Prolonged icing of the proximal fibula near the fibular head may cause injury to the common peroneal nerve. Case reports describe foot drop and delayed recovery in such cases .
FOLLOW-UP CARE — For distal fibular fractures, after two to three days, the stirrup splint can be exchanged for a prefabricated walking cast appliance, long air stirrup splint, or short leg cast. A short leg cast is used if the patient is not comfortable ambulating in a prefabricated padded splint. Symptoms guide the choice of treatment with most fractures. The patient should have adequate pain relief and be able to ambulate well in whatever cast or splint is chosen. Minor fractures sometimes require no splinting and only a few days of crutch walking. Some athletes do well with compression wraps and taping alone.
Most individuals continue to use some type of immobilization for three to four weeks and then increase their activity based on symptoms. The patient with an uncomplicated fibular fracture returns for assessment at three to four weeks from initial treatment. More frequent follow-up visits are the norm for complicated fractures.
Definitive care of uncomplicated, isolated proximal fibular fractures consists of a long leg cast or brace-immobilizer with the knee in near-full extension (ie, slight knee flexion).
When radiographs reveal callus formation and filling in of the fracture line, most patients can begin the process of converting from continuous cast or splint use to use of a splint only when needed for protection during exercise and for comfort. For clinicians experienced with diagnostic ultrasound (US), an alternative approach for uncomplicated fractures is to use US to follow callous formation to help guide the patient’s return to activity. Peroneal muscle strengthening and ankle range of motion exercises begin with the individual out of splint once there is evidence of healing on the radiographs. Healing in adults is typically complete by six to eight weeks.
RETURN TO WORK OR SPORT — Fibular fractures occasionally place significant limitations on return to work. For individuals with jobs requiring prolonged standing or walking, accumulated swelling during work may be quite severe for the first few weeks after the injury. This may necessitate periods of rest to allow for elevation of the limb and reduction of swelling. Most employees return to work in the first week or within a week while wearing a stirrup splint.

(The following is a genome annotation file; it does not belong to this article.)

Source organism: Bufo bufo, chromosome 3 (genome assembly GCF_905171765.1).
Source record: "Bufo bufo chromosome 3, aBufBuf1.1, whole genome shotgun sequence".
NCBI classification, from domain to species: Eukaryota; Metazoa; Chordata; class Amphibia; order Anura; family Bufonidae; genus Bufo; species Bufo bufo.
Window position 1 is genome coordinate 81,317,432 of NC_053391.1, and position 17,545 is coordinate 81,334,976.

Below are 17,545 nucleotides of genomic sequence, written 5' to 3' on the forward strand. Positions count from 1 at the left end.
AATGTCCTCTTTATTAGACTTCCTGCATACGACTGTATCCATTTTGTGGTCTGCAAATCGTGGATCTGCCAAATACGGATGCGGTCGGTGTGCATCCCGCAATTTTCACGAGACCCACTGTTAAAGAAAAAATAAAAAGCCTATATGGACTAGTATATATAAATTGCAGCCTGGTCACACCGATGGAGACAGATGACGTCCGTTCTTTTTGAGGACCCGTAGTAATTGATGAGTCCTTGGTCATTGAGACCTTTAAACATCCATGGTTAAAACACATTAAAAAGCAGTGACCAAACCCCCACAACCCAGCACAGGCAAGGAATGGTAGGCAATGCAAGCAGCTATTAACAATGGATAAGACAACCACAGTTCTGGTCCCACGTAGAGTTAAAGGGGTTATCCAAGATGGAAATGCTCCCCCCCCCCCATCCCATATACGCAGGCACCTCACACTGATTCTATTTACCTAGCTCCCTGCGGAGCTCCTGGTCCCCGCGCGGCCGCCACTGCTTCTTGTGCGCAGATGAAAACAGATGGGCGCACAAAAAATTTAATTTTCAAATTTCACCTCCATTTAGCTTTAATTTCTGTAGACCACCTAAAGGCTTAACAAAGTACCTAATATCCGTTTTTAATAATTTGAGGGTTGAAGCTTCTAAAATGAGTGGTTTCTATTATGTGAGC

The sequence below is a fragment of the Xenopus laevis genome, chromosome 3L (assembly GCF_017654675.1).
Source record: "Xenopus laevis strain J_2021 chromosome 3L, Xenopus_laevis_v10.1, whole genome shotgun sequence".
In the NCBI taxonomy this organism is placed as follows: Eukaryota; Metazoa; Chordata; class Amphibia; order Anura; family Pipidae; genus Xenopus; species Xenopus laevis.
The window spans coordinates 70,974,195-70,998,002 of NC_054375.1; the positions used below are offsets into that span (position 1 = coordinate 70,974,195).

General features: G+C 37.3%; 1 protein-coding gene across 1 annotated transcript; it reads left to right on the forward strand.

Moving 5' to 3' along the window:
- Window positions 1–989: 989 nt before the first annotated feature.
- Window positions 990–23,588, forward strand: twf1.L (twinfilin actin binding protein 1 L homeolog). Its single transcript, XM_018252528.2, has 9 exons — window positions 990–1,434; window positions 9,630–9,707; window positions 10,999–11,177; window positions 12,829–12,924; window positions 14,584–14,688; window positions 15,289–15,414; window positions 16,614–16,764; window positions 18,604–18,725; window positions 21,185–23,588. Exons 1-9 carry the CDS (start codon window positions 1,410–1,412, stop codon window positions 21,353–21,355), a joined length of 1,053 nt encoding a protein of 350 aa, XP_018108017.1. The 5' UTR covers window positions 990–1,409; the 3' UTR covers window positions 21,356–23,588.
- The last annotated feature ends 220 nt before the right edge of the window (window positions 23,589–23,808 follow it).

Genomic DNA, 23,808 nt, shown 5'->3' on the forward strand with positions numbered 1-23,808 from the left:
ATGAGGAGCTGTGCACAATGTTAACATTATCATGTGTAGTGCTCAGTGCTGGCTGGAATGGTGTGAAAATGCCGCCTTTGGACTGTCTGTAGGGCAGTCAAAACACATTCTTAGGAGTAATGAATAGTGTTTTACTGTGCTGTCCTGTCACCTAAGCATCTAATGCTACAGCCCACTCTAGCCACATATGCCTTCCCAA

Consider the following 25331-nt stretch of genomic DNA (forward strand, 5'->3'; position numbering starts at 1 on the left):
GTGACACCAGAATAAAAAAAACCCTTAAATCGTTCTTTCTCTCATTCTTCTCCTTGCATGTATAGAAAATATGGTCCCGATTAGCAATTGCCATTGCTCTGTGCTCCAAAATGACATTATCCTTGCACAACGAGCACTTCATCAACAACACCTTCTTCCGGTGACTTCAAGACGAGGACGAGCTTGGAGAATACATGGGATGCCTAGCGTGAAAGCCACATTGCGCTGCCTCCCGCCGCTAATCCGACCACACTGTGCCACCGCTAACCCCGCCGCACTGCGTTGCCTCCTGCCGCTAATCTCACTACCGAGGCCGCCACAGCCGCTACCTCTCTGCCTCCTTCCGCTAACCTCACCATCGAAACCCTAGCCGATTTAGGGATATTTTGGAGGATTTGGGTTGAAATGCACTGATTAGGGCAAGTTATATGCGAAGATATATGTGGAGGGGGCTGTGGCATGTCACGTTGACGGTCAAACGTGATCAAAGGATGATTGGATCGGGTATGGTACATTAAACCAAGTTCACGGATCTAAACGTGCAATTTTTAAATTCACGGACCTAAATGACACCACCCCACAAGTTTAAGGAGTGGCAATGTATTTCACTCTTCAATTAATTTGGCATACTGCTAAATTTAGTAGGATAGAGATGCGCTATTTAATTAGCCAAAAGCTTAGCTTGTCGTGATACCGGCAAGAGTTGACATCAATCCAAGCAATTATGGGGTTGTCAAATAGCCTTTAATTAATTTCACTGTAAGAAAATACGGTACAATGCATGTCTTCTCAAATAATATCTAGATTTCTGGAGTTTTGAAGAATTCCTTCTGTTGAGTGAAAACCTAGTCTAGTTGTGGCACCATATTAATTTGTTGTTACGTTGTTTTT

While many athletes and laborers with minor fibular fractures may return to activity in as little as four to six weeks, more complex injuries require substantially longer. Proximal, distal, and complex fractures that require surgery require four months or longer for adequate healing.
For athletes with minor injuries, splinting continues for three to four weeks followed by a few weeks of rehabilitation. Training resumes at six weeks and full training usually starts at approximately eight weeks. When the fracture is minor, the pace of the rehabilitation schedule can be increased based primarily on pain tolerance. After the first week of splinting, many athletes can run or train at reduced intensity while wearing a light-weight stirrup. Exceptions to this rapid return to sport include sports like soccer in which the lower leg is subjected to high torsional stresses and direct trauma. According to a retrospective review, soccer athletes with isolated fibular fractures required 18 weeks to return to competition . Refracture complicated efforts to return too quickly to contact sports in a case series .
ADDITIONAL INFORMATION — Several UpToDate topics provide additional information about fractures, including the physiology of fracture healing, how to describe radiographs of fractures to consultants, acute and definitive fracture care (including how to make a cast), and the complications associated with fractures. These topics can be accessed using the links below:
SOCIETY GUIDELINE LINKS — Links to society and government-sponsored guidelines from selected countries and regions around the world are provided separately. (See "Society guideline links: Lower extremity (excluding hip) fractures in adults" and "Society guideline links: Acute pain management".)